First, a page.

pattern weights tutorial.

i have been sewing up a storm this month, which means i have been all over pinterest looking for tutorials and patterns. of course, it is impossible to search for something on pinterest and avoid pinning completely unrelated projects. hence, i discovered the wonderful world of pattern weights. i have been grudgingly pinning my patterns to my fabric for as long as i have been sewing. sometimes i throw caution to the wind and cut without pinning, but this is ill-advised. suddenly, having a set of pattern weights seemed imperative. cue the pinterest search. there are a gazillion pictures of pattern weights, but 93% of them are washers or nuts wrapped in ribbon. totally not my cup of tea. then there are the pyramids. cute, but too bulky for my taste, which leaves us with the flat beanbags. yum. but maybe i am the only one who thinks so, because there is a dearth of inspiration in this department. there is a nice tutorial from positively splendid, but that is about it. i figure i should add my two cents.

  • fabric - i recommend a thicker fabric. you could either use a heavier weight fabric such as canvas or you can interface a regular fabric. the amount of fabric depends on how many weights you intend on making. this is a good time to use up scraps - no reason all of your weights have to be identical. 
  • filling - you need something that is small, but heavy. i ruled out the traditional rice and beans, because i was not keen on putting food with my fabric stash. i planned to buy BBs, but they were more money than i wanted to spend. looking for a free solution, i pondered beach sand, but i was concerned that it would squeeze out of the seams and make a mess. luckily, the mister remembered the miniature gravel at his school's kayak launching ramp. perfecto!


step one. decide on a shape and size for your pattern weights. i made my weights triangular, because i think they will work better if i am trying to cut out smaller pieces and/or need to put a weight near a corner that is less than ninety degrees. not to mention, triangles are awesome. my triangle pattern.

step two. decide how many pattern weights you want and cut two triangles for each weight. most folks seem to make sets of six or eight. i made nineteen. yep, nineteen. i wanted a lot, because sometimes you need to lay out all of your pattern pieces simultaneously and six weights will not cut it.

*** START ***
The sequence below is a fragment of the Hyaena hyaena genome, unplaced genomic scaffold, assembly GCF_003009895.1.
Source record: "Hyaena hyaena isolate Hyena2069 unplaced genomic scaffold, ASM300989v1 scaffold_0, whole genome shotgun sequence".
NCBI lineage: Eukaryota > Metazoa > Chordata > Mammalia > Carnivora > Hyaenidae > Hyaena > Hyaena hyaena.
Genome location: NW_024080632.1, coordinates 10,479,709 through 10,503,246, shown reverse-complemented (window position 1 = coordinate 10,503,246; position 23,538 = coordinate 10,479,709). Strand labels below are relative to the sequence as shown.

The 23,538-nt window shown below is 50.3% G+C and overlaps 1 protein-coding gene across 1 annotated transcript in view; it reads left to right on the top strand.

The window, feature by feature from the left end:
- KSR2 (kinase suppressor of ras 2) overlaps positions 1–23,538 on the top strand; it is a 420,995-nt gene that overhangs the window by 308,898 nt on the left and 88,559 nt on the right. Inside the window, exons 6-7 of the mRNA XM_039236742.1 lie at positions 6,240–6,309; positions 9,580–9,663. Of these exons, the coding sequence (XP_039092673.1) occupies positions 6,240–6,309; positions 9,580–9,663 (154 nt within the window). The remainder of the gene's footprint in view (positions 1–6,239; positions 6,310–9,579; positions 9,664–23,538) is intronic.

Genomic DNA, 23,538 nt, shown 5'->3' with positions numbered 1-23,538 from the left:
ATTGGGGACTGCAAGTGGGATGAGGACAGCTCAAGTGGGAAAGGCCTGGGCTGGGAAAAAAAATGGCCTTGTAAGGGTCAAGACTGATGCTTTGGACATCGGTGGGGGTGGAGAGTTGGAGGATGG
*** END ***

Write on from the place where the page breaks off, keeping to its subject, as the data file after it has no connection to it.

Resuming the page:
step three. put two triangles right sides together. sew around with a 1/4" seam allowance leaving a 1" gap at the bottom. snip the threads and clip the seam allowance around the corners. turn the triangle right side out through the little gap.

step four. use a boning tool or chopstick to push out the corners. then repeat step three for all of your triangles. 

step five. realize that the process of snipping threads and clipping corners is going to make a mess, so pause pattern weight production to create a cute thread catcher. feel free to use your prototype or unfinished pattern weights to hold down the pattern for the thread catcher. adorable fabric bucket tutorial.

step six. fill each of the triangles through the little gap at the bottom. leave some room to breathe in each of the triangles. i left about 1/4" empty along the bottom of each triangle. this leaves the weight malleable enough to pick up easily. pin the gap closed and add it to the stack of ready-to-be-finished weights.

step seven. the finish. all that is left is to close the gap at the bottom of your triangles. you can use your machine to top stitch along the bottom or even top stitch around the entire triangle. i top stitched the bottom of my prototype, but i did not like the appearance. instead, i went against every fiber of my being and opted for hand-sewing the gap with a blind stitch. this was an unusual step for me, because anytime a pattern requires hand-stitching, i always (and i mean ALWAYS) ignore it and machine stitch. but these little gems just look so perfect when they are hand-sewed, it was totally worth the trouble (nope, i did not take the requisite picture of myself hand sewing. you will have to use your imagination). if you do not know how to do this type of hand-sewing, check out this tutorial. it is easy.

top-stitched triangle. no, thank you.

step eight. find or create some sort of receptacle to hold your new darlings. enjoy your pattern weights!

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